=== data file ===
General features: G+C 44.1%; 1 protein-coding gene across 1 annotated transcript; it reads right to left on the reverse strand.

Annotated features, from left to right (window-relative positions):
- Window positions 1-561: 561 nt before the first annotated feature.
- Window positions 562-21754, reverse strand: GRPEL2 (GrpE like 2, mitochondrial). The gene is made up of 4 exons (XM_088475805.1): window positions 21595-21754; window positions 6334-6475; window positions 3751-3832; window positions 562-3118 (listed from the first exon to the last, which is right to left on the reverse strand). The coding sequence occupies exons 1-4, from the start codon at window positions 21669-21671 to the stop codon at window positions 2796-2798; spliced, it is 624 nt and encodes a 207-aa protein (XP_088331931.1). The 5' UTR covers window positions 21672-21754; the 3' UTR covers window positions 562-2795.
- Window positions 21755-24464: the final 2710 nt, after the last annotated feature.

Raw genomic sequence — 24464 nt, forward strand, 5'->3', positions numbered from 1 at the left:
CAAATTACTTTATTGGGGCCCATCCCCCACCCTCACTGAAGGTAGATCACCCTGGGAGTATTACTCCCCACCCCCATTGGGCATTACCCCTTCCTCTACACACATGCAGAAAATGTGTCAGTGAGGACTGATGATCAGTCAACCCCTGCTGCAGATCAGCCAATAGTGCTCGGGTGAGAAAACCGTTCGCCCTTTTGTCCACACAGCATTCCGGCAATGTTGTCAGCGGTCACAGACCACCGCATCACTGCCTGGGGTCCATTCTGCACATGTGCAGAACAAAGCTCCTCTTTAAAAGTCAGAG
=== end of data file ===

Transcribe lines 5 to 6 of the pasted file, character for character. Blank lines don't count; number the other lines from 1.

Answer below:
- Window positions 21755-24464: the final 2710 nt, after the last annotated feature.

Raw genomic sequence — 24464 nt, forward strand, 5'->3', positions numbered from 1 at the left: